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From: Eric Niebler (eric_at_[hidden])
Date: 20080405 20:45:42
Peter Dimov wrote:
> Eric Niebler:
>> So where have I screwed up my logic?
>
> Nowhere. But I don't think that this problem is somehow caused by result_of.
> If you replace every result_of occurence with <magic happens here> the
> result would be the same.
>
> Can you give an example in which compose<identity,make_tuple>, implemented
> within your new framework, is able to avoid the problem?
OK, scratch everything and lets get back to basics. I'm finding I just
don't know how to write a TR1 function object in C++03. I need help.
== Background ==
My case study is proto's transforms. There are function objects usable
within transforms for (a) creating new expressions (rvalues) and (b)
accessing the parts of nodes (which may be rvalues or lvalues).
So for instance there is make_plus, which creates a new plus node and
returns an rvalue. And there is _ which returns the the current
expression (rvalue or lvalue). These are function object types. Proto
defines a DSEL that lets users compose function object types using
"round" lambdas: function types. So Proto treats this
make_plus(_,_)
as a composite function object type. There is a piece of code in Proto
that interprets "make_plus(_,_)" as a function object. Ostensibly, if
the current expression were an object "e" of type "E const &", then
Proto would compute the return type as:
result_of<make_plus(
result_of<_(E const &)>::type
,result_of<_(E const &)>::type
)>::type
And it would invoke invoke it as if it were:
return make_plus()( _()(e), _()(e) );
So now how are _ and make_plus defined?
_ is simple  it is essentially identity which I showed earlier.
make_plus is trickier. It must be optimal and safe. When passed lvalues,
it should return a new node that holds the children by reference. When
passed rvalues, it should return a new node that hold the children by value.
== Problem ==
Here's the thing ... I have no idea how to implement make_plus as a TR1
function object. Obviously, it's operator() can't know in general
whether it is being passed rvalues or lvalues. I can play games with
reference_wrappers but that's really just an arbitrary rule, and not one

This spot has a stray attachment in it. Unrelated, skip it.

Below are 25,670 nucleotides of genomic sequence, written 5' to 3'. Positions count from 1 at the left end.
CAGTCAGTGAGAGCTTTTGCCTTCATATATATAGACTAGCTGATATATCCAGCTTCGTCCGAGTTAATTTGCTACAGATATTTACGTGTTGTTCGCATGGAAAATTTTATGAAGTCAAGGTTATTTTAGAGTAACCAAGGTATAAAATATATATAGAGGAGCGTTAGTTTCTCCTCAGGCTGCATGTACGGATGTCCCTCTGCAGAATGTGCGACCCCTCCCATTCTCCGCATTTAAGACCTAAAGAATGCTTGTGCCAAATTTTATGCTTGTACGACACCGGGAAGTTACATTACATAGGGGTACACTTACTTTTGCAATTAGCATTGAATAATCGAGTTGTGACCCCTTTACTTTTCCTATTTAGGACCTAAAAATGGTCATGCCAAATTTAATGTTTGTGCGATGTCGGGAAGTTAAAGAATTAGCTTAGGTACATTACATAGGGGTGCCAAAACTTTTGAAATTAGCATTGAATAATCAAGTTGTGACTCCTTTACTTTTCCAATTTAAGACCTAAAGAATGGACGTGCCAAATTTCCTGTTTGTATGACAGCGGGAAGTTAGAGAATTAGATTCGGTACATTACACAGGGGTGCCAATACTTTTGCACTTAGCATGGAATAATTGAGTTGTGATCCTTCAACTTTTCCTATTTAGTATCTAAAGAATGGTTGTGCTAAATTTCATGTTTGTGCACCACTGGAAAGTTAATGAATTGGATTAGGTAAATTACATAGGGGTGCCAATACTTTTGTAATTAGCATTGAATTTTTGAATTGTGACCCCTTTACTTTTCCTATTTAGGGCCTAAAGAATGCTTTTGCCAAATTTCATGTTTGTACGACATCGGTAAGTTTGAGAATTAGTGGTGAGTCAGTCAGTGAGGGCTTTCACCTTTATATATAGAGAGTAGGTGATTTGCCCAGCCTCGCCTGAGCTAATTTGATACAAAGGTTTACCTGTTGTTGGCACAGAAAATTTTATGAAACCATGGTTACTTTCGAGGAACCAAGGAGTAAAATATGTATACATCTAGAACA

in everybody's rule book, AFAIK. Proto's transform system is open 
user's can extend the system by writing their own function objects  or
simply by using existing function objects asis. I don't want to force
them to accept the reference_wrapper convention.
In contrast, the following would Just Work:
struct make_plus
{
template<typename Sig> struct impl;
template<typename This, typename Left, typename Right>
struct impl< This(Left, Right) >
{
// Left and Right are allowed to be reference types
typedef plus<Left, Right>::type result_type;
result_type operator()(
typename add_const_ref<Left>::type left
,typename add_const_ref<Right>::type right
) const
{
return result_type(left, right);
}
};
};
struct _
{
template<typename Sig> struct impl;
template<typename This, typename Arg>
struct impl< This(Arg) >
{
typedef Arg result_type;
result_type operator()(
typename add_const_ref<Arg>::type arg
) const
{
return arg;
}
};
};
Now, when Proto sees a binary composite transform like make_plus(_,_) it
computes the return type as:
make_plus::impl<
_::impl<Expr const &>::result_type
, _::impl<Expr const &>::result_type
>::result_type
And to invoke it, it essentially does this:
make_plus::impl<
_::impl<Expr const &>::result_type
, _::impl<Expr const &>::result_type
>()(
_::impl<Expr const &>()(e)
, _::impl<Expr const &>()(e)
)
This is very ugly, but it's hidden deep inside Proto so nobody has to
see it. The benefit is that rvalue/lvalueness of arguments is not lost,
and it is expressed in a very natural way  with the presence or
absence of a reference qualifier.
I still can't see how to make this work with TR1style function objects
without forcing everybody in the world to write function objects that
accept reference_wrapper to mean "lvalue".
 Eric Niebler Boost Consulting www.boostconsulting.com
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